Is the world flat? Can a lion be blue? Gertrude Stein's whimsical kid's book finds new life onstage

Rose: A New Musical expands on the book's search for answers for what the creators describe as "a kids' show for grown-ups and a grown-ups' show for kids."

Rose: A New Musical expands on the book's playful search for answers

Rose ensemble. (Cylla von Tiedemann)
Gertrude Stein's The World is Round. (HarperCollins)

Soulpepper's latest undertaking, Rose: A New Musical is adapted from Gertrude Stein's 1939 children book, The World is Round. The book follows the lives of Rose and Willie as they discover the world. Is it round? Or flat? Can a lion be blue?

The pages in The World is Round are illustrated in cotton candy blue and pink, which creators Mike Ross and Sarah Wilson translated onto the stage via the set design. "The main colours that you're going to see a lot of is that very shade of pink. The blue that offsets that is the blue of the curtain," says Ross. "In a sense, the book is opening when the show starts. You're hit in the face with those two great colours which make the book so unique and great."

The visual element of a children's book makes for the perfect inspiration for a play, especially the contrasting colours in The World is Round. "We've made a lot of departures from the book but we always wanted to make sure that we paid proper homage to the book itself — so the visuals, the pink and blue, are a great nod to that," adds Wilson. "It's unlike anything else I've seen in a book and now that I've seen in a play."

One of the departures from the original text is that in Rose: A New Musical, Rose is unable to say her name in a town full of people who know who they are and are able to vocalize it. Although this plot isn't included in Stein's original narrative, the existential question of "who am I?" runs through the book, and is captured in Ross and Wilson's production. "Rose was a rose, she was not a dahlia, she was not a butter-cup (that is yellow), she was not a fuchsia or an oleander, well Rose wakes Rose, Rose had not been asleep oh dear no," writes Stein. Rose: A New Musical expands on Rose's search for answers, peppering the play with hard questions. "The questions [Rose] asks are not questions that have easy answers," says Wilson. "We tried to address that with the show. 'How to live' is not a simple question."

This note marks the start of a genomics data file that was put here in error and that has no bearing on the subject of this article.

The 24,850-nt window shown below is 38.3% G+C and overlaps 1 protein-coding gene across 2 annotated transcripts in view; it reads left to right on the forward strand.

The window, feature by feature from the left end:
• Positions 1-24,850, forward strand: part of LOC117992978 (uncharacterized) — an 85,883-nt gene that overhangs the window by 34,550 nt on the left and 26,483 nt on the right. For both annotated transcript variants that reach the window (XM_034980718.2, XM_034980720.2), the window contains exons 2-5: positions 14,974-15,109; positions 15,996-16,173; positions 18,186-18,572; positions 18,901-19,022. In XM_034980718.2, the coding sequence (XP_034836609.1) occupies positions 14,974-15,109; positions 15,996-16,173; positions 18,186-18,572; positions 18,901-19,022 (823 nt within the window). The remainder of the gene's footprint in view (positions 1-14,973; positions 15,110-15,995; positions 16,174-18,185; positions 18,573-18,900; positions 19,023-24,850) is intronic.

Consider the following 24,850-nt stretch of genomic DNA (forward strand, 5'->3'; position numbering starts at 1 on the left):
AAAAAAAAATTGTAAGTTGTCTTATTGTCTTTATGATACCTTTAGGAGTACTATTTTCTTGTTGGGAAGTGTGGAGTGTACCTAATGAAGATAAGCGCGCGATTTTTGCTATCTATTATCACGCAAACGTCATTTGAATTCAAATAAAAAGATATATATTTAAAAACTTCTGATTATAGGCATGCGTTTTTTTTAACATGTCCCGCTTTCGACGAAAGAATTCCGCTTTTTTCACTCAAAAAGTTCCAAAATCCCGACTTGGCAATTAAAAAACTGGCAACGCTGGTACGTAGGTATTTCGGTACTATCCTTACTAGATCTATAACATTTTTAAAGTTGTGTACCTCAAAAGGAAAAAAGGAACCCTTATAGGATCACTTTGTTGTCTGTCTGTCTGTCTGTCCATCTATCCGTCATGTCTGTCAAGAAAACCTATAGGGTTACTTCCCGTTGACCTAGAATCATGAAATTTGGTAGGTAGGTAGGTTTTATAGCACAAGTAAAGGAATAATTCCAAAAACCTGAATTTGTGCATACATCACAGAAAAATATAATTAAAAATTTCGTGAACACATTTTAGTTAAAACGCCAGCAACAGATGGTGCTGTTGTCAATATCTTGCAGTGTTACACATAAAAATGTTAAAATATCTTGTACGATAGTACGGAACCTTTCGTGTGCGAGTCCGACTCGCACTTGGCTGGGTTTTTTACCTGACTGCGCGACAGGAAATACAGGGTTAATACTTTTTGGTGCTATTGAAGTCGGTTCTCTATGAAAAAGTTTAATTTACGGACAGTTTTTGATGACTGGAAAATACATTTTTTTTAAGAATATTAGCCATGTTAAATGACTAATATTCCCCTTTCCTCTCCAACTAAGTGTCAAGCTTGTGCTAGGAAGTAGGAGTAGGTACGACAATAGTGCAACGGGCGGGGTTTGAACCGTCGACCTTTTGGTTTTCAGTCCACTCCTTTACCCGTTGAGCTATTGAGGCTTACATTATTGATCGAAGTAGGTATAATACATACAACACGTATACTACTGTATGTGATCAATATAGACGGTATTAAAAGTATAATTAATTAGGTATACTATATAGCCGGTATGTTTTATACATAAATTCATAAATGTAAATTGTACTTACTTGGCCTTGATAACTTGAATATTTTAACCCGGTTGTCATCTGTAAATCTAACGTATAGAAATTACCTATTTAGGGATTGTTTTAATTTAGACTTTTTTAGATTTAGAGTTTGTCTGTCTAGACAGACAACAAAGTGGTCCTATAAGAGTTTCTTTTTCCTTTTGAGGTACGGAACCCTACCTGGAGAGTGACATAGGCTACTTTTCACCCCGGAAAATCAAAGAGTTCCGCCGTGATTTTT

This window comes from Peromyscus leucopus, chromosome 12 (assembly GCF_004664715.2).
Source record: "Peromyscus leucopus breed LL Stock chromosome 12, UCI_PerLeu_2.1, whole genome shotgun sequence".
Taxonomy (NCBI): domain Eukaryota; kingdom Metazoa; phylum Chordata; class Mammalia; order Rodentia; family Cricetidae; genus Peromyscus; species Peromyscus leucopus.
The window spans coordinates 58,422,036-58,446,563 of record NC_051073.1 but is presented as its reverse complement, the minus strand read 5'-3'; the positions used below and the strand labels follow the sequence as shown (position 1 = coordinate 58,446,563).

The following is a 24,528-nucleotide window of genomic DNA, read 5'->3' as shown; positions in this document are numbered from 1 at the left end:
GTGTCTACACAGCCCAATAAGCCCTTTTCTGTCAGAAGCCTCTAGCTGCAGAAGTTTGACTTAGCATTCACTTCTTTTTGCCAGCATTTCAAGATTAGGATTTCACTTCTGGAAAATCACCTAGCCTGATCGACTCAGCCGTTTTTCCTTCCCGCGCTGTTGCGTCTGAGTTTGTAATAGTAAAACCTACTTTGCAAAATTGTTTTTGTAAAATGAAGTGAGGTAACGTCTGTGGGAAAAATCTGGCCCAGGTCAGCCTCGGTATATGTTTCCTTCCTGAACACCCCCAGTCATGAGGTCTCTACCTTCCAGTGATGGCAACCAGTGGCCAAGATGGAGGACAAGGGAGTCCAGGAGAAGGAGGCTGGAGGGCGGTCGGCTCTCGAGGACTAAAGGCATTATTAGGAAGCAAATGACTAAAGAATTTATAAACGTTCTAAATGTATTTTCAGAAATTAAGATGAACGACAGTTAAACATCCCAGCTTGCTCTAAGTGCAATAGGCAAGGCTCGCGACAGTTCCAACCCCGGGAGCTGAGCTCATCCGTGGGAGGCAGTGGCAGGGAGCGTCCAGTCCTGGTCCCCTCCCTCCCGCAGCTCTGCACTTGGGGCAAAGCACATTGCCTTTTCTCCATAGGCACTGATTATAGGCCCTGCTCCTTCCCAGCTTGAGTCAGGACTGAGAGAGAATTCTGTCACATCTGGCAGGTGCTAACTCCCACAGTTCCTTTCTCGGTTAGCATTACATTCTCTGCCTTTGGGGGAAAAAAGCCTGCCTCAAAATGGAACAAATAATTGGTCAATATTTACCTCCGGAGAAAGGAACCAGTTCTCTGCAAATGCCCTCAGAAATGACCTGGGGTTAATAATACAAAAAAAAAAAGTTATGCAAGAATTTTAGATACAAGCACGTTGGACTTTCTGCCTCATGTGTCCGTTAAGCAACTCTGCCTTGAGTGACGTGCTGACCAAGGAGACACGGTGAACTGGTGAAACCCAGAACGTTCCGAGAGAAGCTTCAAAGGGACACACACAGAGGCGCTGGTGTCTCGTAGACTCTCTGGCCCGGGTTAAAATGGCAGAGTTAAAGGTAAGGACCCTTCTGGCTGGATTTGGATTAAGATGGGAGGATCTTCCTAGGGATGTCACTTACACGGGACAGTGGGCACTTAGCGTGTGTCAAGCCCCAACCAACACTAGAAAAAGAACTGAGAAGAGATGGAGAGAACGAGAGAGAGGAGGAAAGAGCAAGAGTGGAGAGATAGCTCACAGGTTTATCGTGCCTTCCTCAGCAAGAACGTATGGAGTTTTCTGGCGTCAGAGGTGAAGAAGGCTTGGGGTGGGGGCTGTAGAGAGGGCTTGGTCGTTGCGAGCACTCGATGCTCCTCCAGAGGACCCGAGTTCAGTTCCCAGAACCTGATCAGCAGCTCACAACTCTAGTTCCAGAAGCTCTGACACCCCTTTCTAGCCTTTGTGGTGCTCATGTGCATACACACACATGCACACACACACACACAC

From left: Sabryn Rock, Hailey Gillis, Raquel Duffy and Rose ensemble. (Cylla von Tiedemann)

The lyrical tempo of Stein's prose makes for a sensible adaptation to stage, especially as a musical. Wilson cites the 75th-anniversary re-printing as inspiration for the musical. "Mike and I had been wanting to work on something that would be for a wide audience that would include both adults and children. We both really loved The World is Round — it hit a chord with us both," says Wilson. Ross explains that they wanted to re-create the sense of a tumbling journey in Stein's text throughout the play. It's "a kids' show for grown-ups and a grown-ups' show for kids," as he puts it. Similar to Pixar's success in capturing audiences of any age, Ross and Wilson aimed to create a work that they would like to see as much as their children would (they mentioned that their kids have become big fans of the musical, listening in and singing along as the pair workshopped it).

Rose: A New Musical is Ross and Wilson's first time collaborating on an original play, and they attribute their success working together to their opposing qualities. "We share a lot of the same tastes; we've been friends a long time. It's made things open and easy," says Ross. Adds Wilson: "While we share a lot of tastes, and [want] similar outcomes of what we want the show to do, we have a lot of different strengths. We have different backgrounds."

Left to right: Raquel Duffy, Alana Bridgewater, Jonathan Ellul and Michelle Bouey. (Cylla von Tiedemann)

In this way, the play is a bit autobiographical, with the character of Willie mirroring Ross's definite ability to make snap-decisions, while the searching character of Rose corresponds with Wilson's brainstorming strengths. "We are Rose and Willie — it's a kind of yin-yang thing," says Ross. "It really works. We balance each other in great ways."

Rose: A New Musical. To Feb. 24. Soulpepper Theatre Company. Toronto.

About the Author

Tatum Dooley is a contributing editor at The Site Magazine. Her writing has appeared in Canadian Art, Lenny Letter, Maisonneuve, Real Life Magazine, The Walrus, and Quill & Quire. She lives in Toronto.